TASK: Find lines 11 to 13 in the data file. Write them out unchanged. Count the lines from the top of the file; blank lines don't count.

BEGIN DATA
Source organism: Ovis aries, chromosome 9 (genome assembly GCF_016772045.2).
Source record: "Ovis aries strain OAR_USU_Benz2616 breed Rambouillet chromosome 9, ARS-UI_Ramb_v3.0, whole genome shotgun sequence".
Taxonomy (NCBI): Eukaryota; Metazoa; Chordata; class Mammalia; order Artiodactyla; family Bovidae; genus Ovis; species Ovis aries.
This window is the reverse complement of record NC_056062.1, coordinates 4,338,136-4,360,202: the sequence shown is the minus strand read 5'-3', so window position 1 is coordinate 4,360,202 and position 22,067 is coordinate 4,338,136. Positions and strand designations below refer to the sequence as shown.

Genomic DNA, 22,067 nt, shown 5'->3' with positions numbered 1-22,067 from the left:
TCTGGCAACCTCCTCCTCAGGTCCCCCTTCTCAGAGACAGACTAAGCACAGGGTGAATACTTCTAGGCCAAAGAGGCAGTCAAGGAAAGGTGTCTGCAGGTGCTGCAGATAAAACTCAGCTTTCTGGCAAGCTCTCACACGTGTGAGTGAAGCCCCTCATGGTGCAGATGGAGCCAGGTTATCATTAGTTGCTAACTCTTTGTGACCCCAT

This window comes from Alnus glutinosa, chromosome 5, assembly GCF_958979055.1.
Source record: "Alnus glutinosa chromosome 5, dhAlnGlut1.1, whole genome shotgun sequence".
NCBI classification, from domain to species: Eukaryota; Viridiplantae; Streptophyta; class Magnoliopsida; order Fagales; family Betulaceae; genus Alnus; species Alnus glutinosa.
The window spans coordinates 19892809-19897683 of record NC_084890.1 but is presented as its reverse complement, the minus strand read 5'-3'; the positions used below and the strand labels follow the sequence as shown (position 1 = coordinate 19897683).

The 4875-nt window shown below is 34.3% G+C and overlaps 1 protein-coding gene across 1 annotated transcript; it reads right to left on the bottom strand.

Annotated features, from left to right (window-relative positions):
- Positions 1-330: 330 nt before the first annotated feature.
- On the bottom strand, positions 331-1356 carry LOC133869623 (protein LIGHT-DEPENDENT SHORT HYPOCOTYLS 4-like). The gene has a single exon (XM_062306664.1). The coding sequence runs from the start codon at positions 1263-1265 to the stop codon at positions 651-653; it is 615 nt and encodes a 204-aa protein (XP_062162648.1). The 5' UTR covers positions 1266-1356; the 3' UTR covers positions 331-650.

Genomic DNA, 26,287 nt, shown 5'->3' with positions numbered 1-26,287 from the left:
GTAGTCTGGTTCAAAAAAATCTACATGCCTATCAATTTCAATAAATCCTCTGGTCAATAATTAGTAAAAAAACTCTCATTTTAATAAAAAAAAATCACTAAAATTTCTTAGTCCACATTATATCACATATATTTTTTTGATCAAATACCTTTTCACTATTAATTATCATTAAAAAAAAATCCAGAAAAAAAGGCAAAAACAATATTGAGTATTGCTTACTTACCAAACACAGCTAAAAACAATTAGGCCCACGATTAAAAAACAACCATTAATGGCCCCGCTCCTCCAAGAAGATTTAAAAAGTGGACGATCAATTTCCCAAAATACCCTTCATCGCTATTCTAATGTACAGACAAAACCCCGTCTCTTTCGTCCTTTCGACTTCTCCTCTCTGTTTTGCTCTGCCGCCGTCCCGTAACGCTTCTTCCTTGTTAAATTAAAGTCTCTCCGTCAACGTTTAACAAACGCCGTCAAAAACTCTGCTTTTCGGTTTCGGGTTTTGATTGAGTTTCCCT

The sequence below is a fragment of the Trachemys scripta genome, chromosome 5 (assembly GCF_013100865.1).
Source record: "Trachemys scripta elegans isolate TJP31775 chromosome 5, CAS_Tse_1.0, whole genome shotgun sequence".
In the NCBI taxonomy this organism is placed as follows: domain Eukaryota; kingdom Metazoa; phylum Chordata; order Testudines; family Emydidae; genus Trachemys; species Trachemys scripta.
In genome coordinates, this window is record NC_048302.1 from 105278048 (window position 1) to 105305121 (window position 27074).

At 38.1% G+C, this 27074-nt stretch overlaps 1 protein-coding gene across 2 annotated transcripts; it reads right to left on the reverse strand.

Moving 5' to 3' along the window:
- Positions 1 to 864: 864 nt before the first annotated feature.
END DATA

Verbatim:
The 4875-nt window shown below is 34.3% G+C and overlaps 1 protein-coding gene across 1 annotated transcript; it reads right to left on the bottom strand.

Annotated features, from left to right (window-relative positions):
- Positions 1-330: 330 nt before the first annotated feature.